Preliminary Data Positive for Investigational Alzheimer Disease Agent

MAY 14, 2020
HCPLive
This article, "BAN2401 Linked to Persistent Negative Amyloid PET in Alzheimer Disease," was originally published in NeurologyLive.

New research suggests negative amyloid positron emission tomography (PET) persists over time in Alzheimer disease patients treated with a new investigational agent.

Preliminary analysis from the ongoing open-label extension show that BAN2401 resulted in visual reads of amyloid PET remained negative from the end of core treatment until the open-label baseline—consistent with PET standard uptake value ratio (SUVR)—despite the subjects being off BAN2401 treatment for a range of 9-52 months. 

The data from the 111 patient study, which were accepted to the American Academy of Neurology (AAN) 2020 Annual Meeting, were collected by Lynn Kramer, MD, chief clinical officer, Neurology Business Group, Eisai, and colleagues.

Of the 111 patients in the analysis, 84 were BAN2401-treated subjects, with a mean duration of time off the study drug of 23.7 months (range, 9.2–52.5).

All of those who were amyloid-negative and treated with BAN2401 who entered the OLE were also amyloid negative at the extension baseline (n = 36; mean, 32.1 months off treatment). In the core phase 2 study, 80% (68 of 84 patients) of all BAN2401-treated subjects were amyloid negative at OLE baseline by visual read.

In the core study, the mean baseline PET SUVR for the 10mg/kg biweekly group was 1.36 (n = 14). In this preliminary analysis, the mean PET SUVR change from core baseline to OLE baseline was −0.29 (n = 12), which was comparable to the mean change of −0.30 (n = 13) observed from baseline to 18 months treatment in the core study, despite a mean time off study drug of 29.4 months.
 
“BAN2401, a humanized IgG1 monoclonal antibody, selectively binds Aβ protofibrils over monomers (≥1000-fold) and fibrils (≥10-fold),” the authors wrote. “BAN2401 treatment demonstrated brain amyloid reduction in the core phase 2 study, with up to 81% subjects returning on visual read from amyloid positive to negative at 18 months in the 10mg/kg biweekly group.”

Kramer and colleagues noted that eligible patients for this assessment were those who fulfilled OLE inclusion/exclusion criteria, with all subjects required to be amyloid positive at baseline in core study, based on PET visual read or CSF. Amyloid PET status was determined at OLE baseline.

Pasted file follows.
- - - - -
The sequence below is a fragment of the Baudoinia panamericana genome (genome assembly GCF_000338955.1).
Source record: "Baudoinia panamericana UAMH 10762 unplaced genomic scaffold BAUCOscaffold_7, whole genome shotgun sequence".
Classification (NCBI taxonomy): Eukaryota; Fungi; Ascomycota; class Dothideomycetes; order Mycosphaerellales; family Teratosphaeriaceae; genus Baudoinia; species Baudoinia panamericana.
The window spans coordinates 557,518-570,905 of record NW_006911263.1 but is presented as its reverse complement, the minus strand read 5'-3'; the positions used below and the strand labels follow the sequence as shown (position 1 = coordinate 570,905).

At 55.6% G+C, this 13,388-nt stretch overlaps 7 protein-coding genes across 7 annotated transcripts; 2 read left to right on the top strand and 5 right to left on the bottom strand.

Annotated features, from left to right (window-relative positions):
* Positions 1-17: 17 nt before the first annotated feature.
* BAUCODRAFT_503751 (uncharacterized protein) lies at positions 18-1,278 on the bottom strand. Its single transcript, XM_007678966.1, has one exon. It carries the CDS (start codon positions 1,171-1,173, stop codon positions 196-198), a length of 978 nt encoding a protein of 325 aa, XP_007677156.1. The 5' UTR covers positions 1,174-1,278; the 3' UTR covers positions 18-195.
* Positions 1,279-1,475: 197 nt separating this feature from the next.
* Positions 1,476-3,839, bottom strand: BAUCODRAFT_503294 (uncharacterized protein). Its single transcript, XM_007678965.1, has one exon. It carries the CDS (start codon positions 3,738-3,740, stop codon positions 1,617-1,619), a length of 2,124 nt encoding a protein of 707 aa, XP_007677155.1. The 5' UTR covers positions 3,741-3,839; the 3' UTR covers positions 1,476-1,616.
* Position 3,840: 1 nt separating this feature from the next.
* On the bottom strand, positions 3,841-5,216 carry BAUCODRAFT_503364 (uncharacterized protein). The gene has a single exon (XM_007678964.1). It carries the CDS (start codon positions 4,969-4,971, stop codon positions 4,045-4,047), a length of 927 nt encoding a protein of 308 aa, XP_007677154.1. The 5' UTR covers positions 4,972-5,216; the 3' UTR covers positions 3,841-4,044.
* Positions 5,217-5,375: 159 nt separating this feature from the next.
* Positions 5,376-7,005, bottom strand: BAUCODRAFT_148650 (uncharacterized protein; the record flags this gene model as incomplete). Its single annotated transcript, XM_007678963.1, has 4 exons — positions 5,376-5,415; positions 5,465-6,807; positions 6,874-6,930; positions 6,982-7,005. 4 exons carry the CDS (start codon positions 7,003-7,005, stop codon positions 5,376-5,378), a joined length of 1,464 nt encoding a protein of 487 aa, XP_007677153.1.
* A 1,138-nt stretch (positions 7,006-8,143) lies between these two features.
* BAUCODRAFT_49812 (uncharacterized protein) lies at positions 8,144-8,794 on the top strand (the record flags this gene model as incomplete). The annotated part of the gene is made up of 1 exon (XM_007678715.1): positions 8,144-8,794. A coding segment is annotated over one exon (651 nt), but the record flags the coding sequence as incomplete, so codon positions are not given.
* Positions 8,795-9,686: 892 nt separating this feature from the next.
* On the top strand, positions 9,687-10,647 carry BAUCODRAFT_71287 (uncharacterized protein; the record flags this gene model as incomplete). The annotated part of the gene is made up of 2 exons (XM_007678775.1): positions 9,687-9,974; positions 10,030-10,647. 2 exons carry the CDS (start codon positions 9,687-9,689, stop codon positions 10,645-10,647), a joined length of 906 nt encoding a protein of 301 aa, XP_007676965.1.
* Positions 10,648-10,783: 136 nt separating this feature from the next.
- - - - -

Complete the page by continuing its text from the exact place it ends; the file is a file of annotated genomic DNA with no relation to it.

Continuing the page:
“Due to timing of OLE implementation, there was no limitation on time off drug prior to entering OLE,” they wrote.

The core, double-blind, placebo-controlled, parallel-group phase 2 trial randomized 856 patients with mild cognitive impairment (MCI) caused by either AD or mild Alzheimer dementia, to either placebo, or 1 of 5 active treatment arms, consisting of 3 biweekly doses (2.5 mg/kg, 5 mg/kg, or 10 mg/kg) and 2 monthly doses (5 mg/kg or 10 mg/kg).

Results showed that the highest dose, 10 mg/kg administered biweekly, resulted in a slowing of disease progression after 18 months compared to placebo. 

In that group, the amyloid PET analysis also showed significant reductions of amyloid PET SUVR and amyloid PET image visual read of subjects converting from positive to negative for amyloid in the brain.

Safety results also showed that the therapy was acceptably tolerable.

The most common treatment-emergent adverse event (AE) reported was infusion-related reactions, most being mild to moderate, and Amyloid-Related Imaging Abnormalities (ARIA). 

ARIA edema did not occur in >10% of patients in any treatment arms, nor <15% of patients with APIOE4 at the highest dose, per protocol safety and reporting methods.
 

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